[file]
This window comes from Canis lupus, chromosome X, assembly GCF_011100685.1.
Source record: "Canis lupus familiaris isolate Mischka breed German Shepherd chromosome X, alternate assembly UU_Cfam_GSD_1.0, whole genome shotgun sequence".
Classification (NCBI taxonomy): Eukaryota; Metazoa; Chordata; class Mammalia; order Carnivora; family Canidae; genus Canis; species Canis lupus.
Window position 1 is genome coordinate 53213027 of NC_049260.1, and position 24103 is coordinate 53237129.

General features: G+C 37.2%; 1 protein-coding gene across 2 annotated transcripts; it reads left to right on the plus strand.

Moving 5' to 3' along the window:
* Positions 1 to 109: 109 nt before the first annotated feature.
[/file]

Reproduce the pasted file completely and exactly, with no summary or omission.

This window comes from Canis lupus, chromosome X, assembly GCF_011100685.1.
Source record: "Canis lupus familiaris isolate Mischka breed German Shepherd chromosome X, alternate assembly UU_Cfam_GSD_1.0, whole genome shotgun sequence".
Classification (NCBI taxonomy): Eukaryota; Metazoa; Chordata; class Mammalia; order Carnivora; family Canidae; genus Canis; species Canis lupus.
Window position 1 is genome coordinate 53213027 of NC_049260.1, and position 24103 is coordinate 53237129.

General features: G+C 37.2%; 1 protein-coding gene across 2 annotated transcripts; it reads left to right on the plus strand.

Moving 5' to 3' along the window:
* Positions 1 to 109: 109 nt before the first annotated feature.